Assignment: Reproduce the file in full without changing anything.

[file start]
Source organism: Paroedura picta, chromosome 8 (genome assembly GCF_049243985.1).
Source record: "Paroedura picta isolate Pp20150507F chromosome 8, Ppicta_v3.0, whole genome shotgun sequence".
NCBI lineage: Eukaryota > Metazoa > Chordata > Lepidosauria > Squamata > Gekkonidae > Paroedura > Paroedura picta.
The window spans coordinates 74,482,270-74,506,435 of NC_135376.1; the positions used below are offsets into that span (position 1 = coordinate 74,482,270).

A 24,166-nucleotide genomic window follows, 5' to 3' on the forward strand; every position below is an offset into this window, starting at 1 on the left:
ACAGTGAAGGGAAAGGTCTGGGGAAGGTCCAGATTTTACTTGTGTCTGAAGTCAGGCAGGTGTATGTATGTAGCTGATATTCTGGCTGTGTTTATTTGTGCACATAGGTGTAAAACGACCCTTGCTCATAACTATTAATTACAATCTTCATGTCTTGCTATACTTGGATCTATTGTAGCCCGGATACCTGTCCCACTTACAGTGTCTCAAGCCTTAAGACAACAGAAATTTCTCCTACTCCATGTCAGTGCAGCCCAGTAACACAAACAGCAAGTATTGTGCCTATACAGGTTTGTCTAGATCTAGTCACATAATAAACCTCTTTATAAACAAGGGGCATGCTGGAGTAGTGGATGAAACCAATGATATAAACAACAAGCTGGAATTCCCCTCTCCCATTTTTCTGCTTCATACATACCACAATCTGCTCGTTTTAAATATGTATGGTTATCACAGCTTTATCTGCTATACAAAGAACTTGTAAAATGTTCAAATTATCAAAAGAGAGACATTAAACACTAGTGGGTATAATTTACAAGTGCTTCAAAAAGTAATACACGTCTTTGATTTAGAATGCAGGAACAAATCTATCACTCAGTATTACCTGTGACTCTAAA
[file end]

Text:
Source organism: Paroedura picta, chromosome 8 (genome assembly GCF_049243985.1).
Source record: "Paroedura picta isolate Pp20150507F chromosome 8, Ppicta_v3.0, whole genome shotgun sequence".
NCBI lineage: Eukaryota > Metazoa > Chordata > Lepidosauria > Squamata > Gekkonidae > Paroedura > Paroedura picta.
The window spans coordinates 74,482,270-74,506,435 of NC_135376.1; the positions used below are offsets into that span (position 1 = coordinate 74,482,270).

A 24,166-nucleotide genomic window follows, 5' to 3' on the forward strand; every position below is an offset into this window, starting at 1 on the left:
ACAGTGAAGGGAAAGGTCTGGGGAAGGTCCAGATTTTACTTGTGTCTGAAGTCAGGCAGGTGTATGTATGTAGCTGATATTCTGGCTGTGTTTATTTGTGCACATAGGTGTAAAACGACCCTTGCTCATAACTATTAATTACAATCTTCATGTCTTGCTATACTTGGATCTATTGTAGCCCGGATACCTGTCCCACTTACAGTGTCTCAAGCCTTAAGACAACAGAAATTTCTCCTACTCCATGTCAGTGCAGCCCAGTAACACAAACAGCAAGTATTGTGCCTATACAGGTTTGTCTAGATCTAGTCACATAATAAACCTCTTTATAAACAAGGGGCATGCTGGAGTAGTGGATGAAACCAATGATATAAACAACAAGCTGGAATTCCCCTCTCCCATTTTTCTGCTTCATACATACCACAATCTGCTCGTTTTAAATATGTATGGTTATCACAGCTTTATCTGCTATACAAAGAACTTGTAAAATGTTCAAATTATCAAAAGAGAGACATTAAACACTAGTGGGTATAATTTACAAGTGCTTCAAAAAGTAATACACGTCTTTGATTTAGAATGCAGGAACAAATCTATCACTCAGTATTACCTGTGACTCTAAA